Multitude of Sins

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The slideshow below is of some long concrete steps where I replaced the carpet with a hardwood floor. In my opinion the carpet was a bit unsightly, mostly due to it’s subpar installation, but that’s neither here or there. I’d like to concentrate this post on what that carpet is covering.

01 Carpeted Staircase02 Carpet Removed from Staircase03 Bare edge staircase04 Spindles removed from staircase05 Patching staircase06 Wood installed on Staircase07 New spindles installed on staircase08 Finished view of staircase09 closer finished view of wood staircase
foreign-objects-under-carpet


The thing about carpet is that it can cover over a multitude of sins; un-flat, un-level, broken, cracked and dirty subfloors, debris from uncaring workers (click pic on left for example) along with generally sad construction practices. Unfortunately, I’ve heard builders gladly, and too often announce, “don’t worry about it, the carpet will cover.” To a certain extent it will, but even the plushest, most fuzzy carpet around will have it’s limitations. Combined with the even some of the best construction practices, an unforgiving carpet can produce an unsatisfactory result. 

I first started in the flooring business by installing carpet, some 37 years ago next week (March 27th). My Dad the carpenter, would attempt to get under my skin by asking two questions. First he’d ask, “what happens when you cut a carpet short?” The first time he asked I replied seriously with some options available to correct the misdeed, the first option being to simply stretch the material to fit. He’d then quickly add the second question- “what happens when you cut wood short?” He abruptly then answers his own question saying, “you throw it away”. Then he’d laugh, as if he proved some point. Even though he would play the same game on me a number of times over the years, I only fell for it once. 

While the issue is clearly not as black and white as my Dad makes it out to be, his point is well taken that wood is generally regarded as a much less forgiving material than is carpet. My point is, that when installing hard or resilient surfaces, the floor that it covers, the subfloor, needs to be flatter, smoother, cleaner, dryervirtually sin-free for a successful installation.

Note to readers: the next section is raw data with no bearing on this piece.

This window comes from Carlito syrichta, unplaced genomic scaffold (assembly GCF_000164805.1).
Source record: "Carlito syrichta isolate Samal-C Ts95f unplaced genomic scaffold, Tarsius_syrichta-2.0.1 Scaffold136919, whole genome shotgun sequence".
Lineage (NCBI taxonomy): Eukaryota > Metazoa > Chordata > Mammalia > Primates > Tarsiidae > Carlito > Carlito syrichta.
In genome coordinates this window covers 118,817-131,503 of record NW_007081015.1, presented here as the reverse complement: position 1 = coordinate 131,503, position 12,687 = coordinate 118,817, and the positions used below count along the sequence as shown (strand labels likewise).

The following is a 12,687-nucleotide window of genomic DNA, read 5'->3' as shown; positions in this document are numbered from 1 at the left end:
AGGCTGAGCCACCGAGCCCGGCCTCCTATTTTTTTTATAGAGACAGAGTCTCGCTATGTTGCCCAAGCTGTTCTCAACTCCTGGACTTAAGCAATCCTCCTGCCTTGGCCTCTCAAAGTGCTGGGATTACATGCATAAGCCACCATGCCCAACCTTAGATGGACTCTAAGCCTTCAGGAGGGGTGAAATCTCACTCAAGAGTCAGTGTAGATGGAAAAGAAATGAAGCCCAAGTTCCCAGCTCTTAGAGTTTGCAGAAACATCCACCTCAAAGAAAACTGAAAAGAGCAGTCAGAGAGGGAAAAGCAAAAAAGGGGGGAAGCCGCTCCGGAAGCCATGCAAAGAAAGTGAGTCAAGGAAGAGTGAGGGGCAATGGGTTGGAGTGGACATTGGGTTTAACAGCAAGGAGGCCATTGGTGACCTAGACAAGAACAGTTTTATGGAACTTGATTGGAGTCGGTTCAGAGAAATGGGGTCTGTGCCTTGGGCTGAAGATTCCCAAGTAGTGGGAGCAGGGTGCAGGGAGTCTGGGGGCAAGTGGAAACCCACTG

Those tolerances dont only apply to the subfloor, as you can see in my slideshow above. In this case it involves the wall on the open side of the stairs. Best case scenario - the wall would need to be patched, textured and painted to match as close as possible to the original. These are services I offer for a complete turn-key project. No need to call the drywall guy and the painter, or even the railing guy as in this case, to get your project completed.

believe its important for the customer to understand what to expect or be prepared for when replacing flooring, especially carpet. I normally quote upfront, the cleaning of subfloors by mechanical grinding because there is no subfloor as it stands that is worthy of having a finished floor covering adhered to it. Be wary of any contractor not willing to mechanically grind surface contaminants from your subfloor. The cleanest concrete floor out of the box is most likely contaminated with at least a curing agent. Something the floor manufacturer requires be removed prior to a directly adhered installation.     

Until I can remove an existing floor covering I have no idea beyond cleaning what else might need be done to get that subfloor in shape. It’s probable that it may need to be flattened, high areas ground down and low areas filled. I say probable because in my experience, eight times out of ten some flattening is necessary. Cracks may need to be filled and in may cases, especially in that of ceramic tile or stone, subfloor movement at that fracture or control joint will need to be suppressed.

Hopefully this blog post will help shed a little insight on what might be under your carpet and what type of subfloor preparation to realistically expect.

The best way to contact me is by email: Ken@FloorMaven.com
SERVING THE VALLEY SINCE 1995 | 623-915-1760
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